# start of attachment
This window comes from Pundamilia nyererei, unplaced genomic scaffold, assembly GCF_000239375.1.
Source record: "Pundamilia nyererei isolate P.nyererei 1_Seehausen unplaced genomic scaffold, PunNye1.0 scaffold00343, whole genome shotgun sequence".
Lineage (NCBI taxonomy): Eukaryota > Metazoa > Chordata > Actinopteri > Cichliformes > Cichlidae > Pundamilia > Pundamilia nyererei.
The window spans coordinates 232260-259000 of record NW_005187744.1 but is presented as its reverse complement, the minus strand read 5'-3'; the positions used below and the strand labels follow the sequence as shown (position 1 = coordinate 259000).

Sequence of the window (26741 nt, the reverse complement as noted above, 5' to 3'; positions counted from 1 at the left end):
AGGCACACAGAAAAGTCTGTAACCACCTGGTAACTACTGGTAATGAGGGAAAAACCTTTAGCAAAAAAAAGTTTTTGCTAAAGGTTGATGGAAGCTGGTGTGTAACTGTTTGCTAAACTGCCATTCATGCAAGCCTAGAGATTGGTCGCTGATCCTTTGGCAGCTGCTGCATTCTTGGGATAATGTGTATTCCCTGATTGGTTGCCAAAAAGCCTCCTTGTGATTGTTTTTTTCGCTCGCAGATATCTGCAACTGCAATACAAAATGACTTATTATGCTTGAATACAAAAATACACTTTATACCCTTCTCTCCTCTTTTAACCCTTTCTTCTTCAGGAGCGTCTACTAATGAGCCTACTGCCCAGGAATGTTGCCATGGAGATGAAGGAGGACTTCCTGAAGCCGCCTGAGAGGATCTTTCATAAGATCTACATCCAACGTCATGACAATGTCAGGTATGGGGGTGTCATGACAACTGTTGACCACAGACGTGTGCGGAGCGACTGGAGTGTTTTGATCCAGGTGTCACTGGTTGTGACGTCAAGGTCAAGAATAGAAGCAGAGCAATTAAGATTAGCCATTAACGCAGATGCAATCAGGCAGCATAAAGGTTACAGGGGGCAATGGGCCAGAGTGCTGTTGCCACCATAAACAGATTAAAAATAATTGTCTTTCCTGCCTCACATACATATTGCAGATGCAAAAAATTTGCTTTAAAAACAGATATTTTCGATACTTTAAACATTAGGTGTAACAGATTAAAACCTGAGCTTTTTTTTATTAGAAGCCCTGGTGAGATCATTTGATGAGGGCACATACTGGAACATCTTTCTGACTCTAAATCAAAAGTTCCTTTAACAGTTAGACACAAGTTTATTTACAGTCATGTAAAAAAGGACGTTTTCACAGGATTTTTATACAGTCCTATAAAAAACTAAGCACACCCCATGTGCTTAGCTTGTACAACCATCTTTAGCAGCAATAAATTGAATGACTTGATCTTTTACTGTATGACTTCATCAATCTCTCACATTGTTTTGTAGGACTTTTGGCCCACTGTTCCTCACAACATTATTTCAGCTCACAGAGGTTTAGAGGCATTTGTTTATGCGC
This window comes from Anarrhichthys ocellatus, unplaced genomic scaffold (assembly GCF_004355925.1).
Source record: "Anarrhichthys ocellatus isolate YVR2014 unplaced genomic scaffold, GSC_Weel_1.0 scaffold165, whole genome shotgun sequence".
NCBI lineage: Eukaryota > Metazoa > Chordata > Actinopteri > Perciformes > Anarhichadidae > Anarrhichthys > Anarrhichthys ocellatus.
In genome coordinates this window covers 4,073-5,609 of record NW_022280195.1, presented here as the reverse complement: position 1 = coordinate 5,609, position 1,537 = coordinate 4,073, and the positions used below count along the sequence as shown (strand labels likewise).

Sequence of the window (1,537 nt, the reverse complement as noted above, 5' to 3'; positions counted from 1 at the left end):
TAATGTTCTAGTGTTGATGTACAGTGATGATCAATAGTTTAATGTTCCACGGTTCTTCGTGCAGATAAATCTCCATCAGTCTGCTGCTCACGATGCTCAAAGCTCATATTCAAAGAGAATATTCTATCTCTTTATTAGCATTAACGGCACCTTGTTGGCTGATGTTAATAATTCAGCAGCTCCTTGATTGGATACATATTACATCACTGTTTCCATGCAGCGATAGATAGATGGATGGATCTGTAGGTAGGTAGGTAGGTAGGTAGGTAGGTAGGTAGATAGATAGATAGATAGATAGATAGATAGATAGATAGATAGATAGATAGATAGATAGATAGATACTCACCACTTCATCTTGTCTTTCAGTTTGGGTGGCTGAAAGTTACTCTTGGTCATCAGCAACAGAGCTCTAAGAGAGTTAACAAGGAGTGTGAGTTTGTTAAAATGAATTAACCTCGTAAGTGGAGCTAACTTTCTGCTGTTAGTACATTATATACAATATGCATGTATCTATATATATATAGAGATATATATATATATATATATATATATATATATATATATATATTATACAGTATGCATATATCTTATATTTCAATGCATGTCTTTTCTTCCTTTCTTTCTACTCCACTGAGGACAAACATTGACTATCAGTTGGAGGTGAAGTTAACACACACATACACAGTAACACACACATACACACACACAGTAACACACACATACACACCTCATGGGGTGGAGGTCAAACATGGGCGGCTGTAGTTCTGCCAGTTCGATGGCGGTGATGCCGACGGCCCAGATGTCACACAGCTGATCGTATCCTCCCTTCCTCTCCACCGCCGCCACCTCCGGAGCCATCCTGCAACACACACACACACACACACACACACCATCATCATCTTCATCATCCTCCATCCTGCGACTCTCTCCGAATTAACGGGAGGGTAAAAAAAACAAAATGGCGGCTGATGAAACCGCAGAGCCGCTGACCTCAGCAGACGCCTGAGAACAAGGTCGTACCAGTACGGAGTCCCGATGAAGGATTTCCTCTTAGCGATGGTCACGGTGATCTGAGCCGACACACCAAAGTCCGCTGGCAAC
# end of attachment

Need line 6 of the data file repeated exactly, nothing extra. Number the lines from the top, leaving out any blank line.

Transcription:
AGGCACACAGAAAAGTCTGTAACCACCTGGTAACTACTGGTAATGAGGGAAAAACCTTTAGCAAAAAAAAGTTTTTGCTAAAGGTTGATGGAAGCTGGTGTGTAACTGTTTGCTAAACTGCCATTCATGCAAGCCTAGAGATTGGTCGCTGATCCTTTGGCAGCTGCTGCATTCTTGGGATAATGTGTATTCCCTGATTGGTTGCCAAAAAGCCTCCTTGTGATTGTTTTTTTCGCTCGCAGATATCTGCAACTGCAATACAAAATGACTTATTATGCTTGAATACAAAAATACACTTTATACCCTTCTCTCCTCTTTTAACCCTTTCTTCTTCAGGAGCGTCTACTAATGAGCCTACTGCCCAGGAATGTTGCCATGGAGATGAAGGAGGACTTCCTGAAGCCGCCTGAGAGGATCTTTCATAAGATCTACATCCAACGTCATGACAATGTCAGGTATGGGGGTGTCATGACAACTGTTGACCACAGACGTGTGCGGAGCGACTGGAGTGTTTTGATCCAGGTGTCACTGGTTGTGACGTCAAGGTCAAGAATAGAAGCAGAGCAATTAAGATTAGCCATTAACGCAGATGCAATCAGGCAGCATAAAGGTTACAGGGGGCAATGGGCCAGAGTGCTGTTGCCACCATAAACAGATTAAAAATAATTGTCTTTCCTGCCTCACATACATATTGCAGATGCAAAAAATTTGCTTTAAAAACAGATATTTTCGATACTTTAAACATTAGGTGTAACAGATTAAAACCTGAGCTTTTTTTTATTAGAAGCCCTGGTGAGATCATTTGATGAGGGCACATACTGGAACATCTTTCTGACTCTAAATCAAAAGTTCCTTTAACAGTTAGACACAAGTTTATTTACAGTCATGTAAAAAAGGACGTTTTCACAGGATTTTTATACAGTCCTATAAAAAACTAAGCACACCCCATGTGCTTAGCTTGTACAACCATCTTTAGCAGCAATAAATTGAATGACTTGATCTTTTACTGTATGACTTCATCAATCTCTCACATTGTTTTGTAGGACTTTTGGCCCACTGTTCCTCACAACATTATTTCAGCTCACAGAGGTTTAGAGGCATTTGTTTATGCGC